Novelist and short story writer Flannery O'Connor was born on this day in 1925. She died after a long struggle with a debilitating, incurable disease in 1964. She had a keen sense of vocation, knowing who she was and what she was put on earth to do.
Through her imagination, this citizen of Milledgevile, Georgia, spun out her own world in two novels Wise Blood (1952) and The Violent Bear It Away (1964), along with 31 tales which were gathered together in a 1971 volume titled The Complete Stories. Through the lives of country judges, landowners, farm hands, Protestant evangelists, and others who populated her fiction, O'Connor sought to convey the strange, wild and often violent ways that salvation crashes life's party and sets people off on a new course.
"The fiction writer," Flannery O'Connor once noted, "presents mystery through manners, grace through nature, but when he finishes there always has to be left over that sense of Mystery which cannot be accounted for by a human formula." Director John Huston has intuited this truth in his screen adaptation of O'Connor's novel Wise Blood (1980). The seemingly grotesque characters of this drama are very human in their religious hungers and their poignant cravings for love and recognition. Wise Blood zeroes in on the gravitational center of O'Connor's artistic and spiritual vision.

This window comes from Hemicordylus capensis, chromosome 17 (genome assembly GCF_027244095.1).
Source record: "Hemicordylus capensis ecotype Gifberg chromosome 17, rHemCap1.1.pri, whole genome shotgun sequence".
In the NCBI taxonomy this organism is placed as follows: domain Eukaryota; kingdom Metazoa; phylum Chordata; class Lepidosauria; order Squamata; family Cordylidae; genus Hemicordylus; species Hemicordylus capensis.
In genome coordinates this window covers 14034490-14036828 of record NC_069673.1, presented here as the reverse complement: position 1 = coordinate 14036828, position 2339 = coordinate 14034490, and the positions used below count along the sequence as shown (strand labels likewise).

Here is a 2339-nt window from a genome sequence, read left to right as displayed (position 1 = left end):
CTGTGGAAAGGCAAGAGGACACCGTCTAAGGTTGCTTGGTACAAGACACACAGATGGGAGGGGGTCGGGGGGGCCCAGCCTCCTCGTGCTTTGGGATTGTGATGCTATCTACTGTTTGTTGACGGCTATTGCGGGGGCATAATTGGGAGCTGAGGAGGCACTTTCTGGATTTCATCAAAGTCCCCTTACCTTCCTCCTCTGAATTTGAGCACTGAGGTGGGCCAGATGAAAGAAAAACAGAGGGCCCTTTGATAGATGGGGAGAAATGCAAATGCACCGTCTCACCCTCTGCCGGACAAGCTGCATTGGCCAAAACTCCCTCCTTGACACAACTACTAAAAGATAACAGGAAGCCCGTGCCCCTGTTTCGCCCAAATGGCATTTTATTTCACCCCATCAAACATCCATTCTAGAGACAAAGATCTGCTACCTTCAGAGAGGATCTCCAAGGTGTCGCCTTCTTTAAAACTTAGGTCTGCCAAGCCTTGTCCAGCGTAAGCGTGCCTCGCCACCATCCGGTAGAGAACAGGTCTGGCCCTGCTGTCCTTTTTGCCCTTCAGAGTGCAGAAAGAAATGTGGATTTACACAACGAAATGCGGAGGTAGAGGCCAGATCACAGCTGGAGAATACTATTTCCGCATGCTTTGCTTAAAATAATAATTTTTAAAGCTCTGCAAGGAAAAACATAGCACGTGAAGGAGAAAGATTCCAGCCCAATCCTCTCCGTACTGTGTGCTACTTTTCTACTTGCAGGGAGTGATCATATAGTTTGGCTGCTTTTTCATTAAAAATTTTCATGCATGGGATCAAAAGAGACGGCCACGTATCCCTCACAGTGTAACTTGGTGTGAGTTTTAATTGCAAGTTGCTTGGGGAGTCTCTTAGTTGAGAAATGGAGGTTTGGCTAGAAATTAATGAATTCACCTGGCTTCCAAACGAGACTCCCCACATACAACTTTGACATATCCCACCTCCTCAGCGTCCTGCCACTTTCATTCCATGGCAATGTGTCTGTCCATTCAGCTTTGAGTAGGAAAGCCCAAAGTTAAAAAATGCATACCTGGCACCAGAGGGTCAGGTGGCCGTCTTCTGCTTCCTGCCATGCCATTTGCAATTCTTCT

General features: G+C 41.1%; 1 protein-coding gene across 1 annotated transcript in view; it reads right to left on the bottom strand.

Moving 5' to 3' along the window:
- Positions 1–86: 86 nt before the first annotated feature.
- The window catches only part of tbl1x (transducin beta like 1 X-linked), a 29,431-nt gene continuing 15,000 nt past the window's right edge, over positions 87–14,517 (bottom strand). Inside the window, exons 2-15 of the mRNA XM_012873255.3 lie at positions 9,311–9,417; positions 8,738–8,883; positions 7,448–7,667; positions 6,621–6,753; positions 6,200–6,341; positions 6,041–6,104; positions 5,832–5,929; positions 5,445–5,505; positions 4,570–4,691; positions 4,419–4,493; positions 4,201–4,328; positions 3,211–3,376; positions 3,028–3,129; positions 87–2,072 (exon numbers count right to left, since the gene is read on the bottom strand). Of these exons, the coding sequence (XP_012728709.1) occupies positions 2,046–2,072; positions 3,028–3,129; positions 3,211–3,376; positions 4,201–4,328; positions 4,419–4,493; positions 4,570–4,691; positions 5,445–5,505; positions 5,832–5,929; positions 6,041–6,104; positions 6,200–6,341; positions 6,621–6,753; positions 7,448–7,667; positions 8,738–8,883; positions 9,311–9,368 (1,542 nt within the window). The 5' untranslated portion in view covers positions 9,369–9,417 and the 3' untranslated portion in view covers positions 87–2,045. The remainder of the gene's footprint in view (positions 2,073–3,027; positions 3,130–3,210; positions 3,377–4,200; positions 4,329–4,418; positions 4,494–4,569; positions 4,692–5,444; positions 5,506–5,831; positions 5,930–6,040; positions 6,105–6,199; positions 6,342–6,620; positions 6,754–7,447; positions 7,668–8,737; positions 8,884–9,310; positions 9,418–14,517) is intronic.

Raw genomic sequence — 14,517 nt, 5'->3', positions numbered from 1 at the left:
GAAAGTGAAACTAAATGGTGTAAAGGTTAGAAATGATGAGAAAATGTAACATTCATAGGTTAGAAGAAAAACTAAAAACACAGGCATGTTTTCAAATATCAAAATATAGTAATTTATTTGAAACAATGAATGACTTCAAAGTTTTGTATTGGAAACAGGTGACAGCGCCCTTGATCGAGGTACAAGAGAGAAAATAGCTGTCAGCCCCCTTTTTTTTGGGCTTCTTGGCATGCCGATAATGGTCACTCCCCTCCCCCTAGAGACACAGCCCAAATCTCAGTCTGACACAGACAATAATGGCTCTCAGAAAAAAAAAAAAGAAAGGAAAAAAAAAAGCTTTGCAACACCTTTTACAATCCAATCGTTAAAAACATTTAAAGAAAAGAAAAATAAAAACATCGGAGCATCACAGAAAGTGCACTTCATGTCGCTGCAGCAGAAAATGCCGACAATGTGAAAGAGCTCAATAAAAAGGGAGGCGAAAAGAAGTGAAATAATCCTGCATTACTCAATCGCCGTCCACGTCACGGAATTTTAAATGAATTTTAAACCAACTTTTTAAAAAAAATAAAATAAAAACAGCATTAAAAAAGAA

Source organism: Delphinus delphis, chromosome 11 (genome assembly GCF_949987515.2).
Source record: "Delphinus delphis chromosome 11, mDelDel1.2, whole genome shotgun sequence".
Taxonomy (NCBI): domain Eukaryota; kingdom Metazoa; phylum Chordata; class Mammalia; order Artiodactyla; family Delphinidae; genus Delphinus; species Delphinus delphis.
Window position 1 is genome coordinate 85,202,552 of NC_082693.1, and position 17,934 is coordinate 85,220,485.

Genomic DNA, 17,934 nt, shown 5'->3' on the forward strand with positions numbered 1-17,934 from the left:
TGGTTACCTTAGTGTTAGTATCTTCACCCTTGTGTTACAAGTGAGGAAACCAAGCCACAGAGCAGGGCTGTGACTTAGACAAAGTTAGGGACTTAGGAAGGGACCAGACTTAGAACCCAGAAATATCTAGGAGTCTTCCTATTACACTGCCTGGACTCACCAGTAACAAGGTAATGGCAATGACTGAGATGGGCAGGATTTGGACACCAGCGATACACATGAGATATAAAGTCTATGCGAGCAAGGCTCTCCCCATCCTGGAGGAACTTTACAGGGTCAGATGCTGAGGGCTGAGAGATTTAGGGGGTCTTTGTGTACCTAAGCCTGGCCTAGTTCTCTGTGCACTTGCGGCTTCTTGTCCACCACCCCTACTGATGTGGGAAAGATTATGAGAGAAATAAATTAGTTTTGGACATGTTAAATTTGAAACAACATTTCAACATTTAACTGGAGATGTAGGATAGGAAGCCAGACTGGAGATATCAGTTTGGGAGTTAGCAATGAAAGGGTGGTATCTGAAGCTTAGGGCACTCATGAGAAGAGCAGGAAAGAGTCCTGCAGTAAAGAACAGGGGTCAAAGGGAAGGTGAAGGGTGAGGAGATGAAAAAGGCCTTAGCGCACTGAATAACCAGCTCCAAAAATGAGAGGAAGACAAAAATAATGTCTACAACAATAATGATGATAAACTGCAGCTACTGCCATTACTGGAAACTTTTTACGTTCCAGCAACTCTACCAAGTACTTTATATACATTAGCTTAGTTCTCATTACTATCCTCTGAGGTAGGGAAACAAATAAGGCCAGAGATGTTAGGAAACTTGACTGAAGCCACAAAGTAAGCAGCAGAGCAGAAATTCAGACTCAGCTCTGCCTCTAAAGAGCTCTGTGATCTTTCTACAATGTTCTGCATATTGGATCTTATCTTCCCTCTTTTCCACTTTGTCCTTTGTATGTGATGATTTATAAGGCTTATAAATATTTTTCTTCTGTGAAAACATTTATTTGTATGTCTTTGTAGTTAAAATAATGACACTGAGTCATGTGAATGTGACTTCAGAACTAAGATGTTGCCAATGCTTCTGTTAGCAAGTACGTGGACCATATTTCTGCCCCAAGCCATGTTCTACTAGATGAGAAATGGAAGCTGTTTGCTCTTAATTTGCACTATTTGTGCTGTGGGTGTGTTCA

- Delve into this novelist's mind by perusing The Habit of Being: Letters of Flannery O'Connor, edited by Sally Fitzgerald. One group of letters written over a nine-year period to a friend who is called "A" cover her Catholic vision of life and the point where her faith and fiction meet to transform each other.
- In Flannery O'Connor's Religious Imagination: A World with Everything Off Balance, George A. Kilcouse, Jr, explores the role of grace in her imaginative vision of reality.